Is Your Ether Frozen? Parity Launches Support Website In Wake of Exploit

The multisig wallet provider has created a website where uses can check their ethereum addresses to see if their funds were affected by the exploit.

AccessTimeIconNov 9, 2017 at 2:05 a.m. UTC
Updated Sep 13, 2021 at 7:08 a.m. UTC

U.K.-based startup Parity Technologies is opening lines of communication with users a day after a code vulnerability locked hundreds out of their ethereum wallets.

Issued in an alert Wednesday, the provider of software for the world's second-largest blockchain explained what went wrong and launched a website where users can check their addresses to see if their funds were affected. Parity also posted an email address for users to contact the company.

As of Wednesday afternoon, the wallet-checking website showed that 584 wallets and 573 people have been affected by the exploit. However, it's not clear if this is a final number or if it's simply the latest one that the company has tallied.

Parity was not immediately available for comment.

The security alert goes on to describe how a flaw in the company's code was exploited following a patch in July that fixed a prior vulnerability:

"Unfortunately, that code contained another vulnerability which was undiscovered at the time – it was possible to turn the Parity Wallet library contract into a regular multi-sig wallet and become an owner of it by calling the initWallet function."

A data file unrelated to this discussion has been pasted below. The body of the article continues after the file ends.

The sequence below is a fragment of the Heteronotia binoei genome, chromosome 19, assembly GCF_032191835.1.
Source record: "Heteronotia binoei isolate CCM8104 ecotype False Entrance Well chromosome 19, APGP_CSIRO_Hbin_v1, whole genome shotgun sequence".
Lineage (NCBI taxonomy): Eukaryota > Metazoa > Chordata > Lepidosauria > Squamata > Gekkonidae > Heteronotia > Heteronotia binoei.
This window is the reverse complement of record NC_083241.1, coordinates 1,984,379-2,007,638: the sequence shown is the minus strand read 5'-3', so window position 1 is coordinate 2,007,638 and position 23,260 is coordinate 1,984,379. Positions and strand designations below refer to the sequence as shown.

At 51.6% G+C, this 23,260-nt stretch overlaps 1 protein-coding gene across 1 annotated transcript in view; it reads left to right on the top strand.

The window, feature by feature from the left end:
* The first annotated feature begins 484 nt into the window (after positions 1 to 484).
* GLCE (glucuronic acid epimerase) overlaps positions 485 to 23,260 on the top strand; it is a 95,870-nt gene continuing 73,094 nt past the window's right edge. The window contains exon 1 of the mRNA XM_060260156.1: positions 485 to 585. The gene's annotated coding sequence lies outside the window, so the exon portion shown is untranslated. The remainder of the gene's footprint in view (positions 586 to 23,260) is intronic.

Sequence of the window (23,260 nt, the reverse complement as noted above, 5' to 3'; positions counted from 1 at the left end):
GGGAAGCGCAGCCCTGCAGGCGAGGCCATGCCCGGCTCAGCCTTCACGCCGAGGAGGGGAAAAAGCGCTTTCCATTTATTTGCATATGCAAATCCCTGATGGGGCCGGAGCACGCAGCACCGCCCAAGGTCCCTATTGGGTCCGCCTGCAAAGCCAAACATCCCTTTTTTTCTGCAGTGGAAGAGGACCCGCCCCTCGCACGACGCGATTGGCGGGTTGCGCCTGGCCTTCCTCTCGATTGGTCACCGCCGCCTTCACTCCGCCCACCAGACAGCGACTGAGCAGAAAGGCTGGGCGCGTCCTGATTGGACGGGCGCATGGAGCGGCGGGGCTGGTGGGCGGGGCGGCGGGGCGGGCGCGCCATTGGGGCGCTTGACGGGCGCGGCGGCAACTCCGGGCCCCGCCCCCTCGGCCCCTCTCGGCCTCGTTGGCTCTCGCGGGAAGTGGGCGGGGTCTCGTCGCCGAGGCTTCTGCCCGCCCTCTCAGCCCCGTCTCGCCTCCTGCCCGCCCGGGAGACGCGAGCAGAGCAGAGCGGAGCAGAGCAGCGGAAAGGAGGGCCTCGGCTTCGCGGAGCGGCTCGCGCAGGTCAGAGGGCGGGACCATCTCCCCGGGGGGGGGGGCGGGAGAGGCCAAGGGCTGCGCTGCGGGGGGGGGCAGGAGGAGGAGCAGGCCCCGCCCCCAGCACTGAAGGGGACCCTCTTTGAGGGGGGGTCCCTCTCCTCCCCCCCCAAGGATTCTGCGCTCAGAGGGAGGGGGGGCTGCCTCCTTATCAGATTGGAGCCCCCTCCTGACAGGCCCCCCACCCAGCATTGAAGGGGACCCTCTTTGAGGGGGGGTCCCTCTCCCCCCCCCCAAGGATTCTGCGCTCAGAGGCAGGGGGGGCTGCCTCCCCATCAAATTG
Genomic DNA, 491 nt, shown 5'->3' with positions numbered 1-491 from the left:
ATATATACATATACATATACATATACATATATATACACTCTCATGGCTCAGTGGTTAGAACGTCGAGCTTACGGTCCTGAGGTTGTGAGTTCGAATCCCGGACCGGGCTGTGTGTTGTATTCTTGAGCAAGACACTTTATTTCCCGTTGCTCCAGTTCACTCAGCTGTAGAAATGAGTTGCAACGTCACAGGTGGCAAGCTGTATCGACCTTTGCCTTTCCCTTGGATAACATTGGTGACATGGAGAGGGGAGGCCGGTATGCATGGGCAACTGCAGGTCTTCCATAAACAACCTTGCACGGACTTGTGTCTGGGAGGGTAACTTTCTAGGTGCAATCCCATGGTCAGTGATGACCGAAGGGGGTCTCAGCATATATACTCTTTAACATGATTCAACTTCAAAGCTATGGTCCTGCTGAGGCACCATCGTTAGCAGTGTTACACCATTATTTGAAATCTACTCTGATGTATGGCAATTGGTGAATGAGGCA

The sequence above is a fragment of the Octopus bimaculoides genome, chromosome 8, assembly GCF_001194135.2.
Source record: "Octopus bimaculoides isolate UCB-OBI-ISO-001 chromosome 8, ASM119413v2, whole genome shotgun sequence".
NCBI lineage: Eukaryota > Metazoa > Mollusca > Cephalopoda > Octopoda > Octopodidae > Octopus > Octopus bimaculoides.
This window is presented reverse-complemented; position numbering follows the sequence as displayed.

The person who discovered the fault did so and then deleted the new wallet, Parity said, in statements that showcase the company's "current understanding" of the incident.

As CoinDesk previously reported, the ethereum community is now seeking to understand how best to respond to the incident, given that a hard fork of the software may be necessary. No other known solutions have been put forward to restore the frozen ether to their owners, though it's possible one could be forthcoming.

According to informal estimates, as much as $150 million worth of cryptocurrency may be currently inaccessible.

Ice cubes image via Shutterstock.


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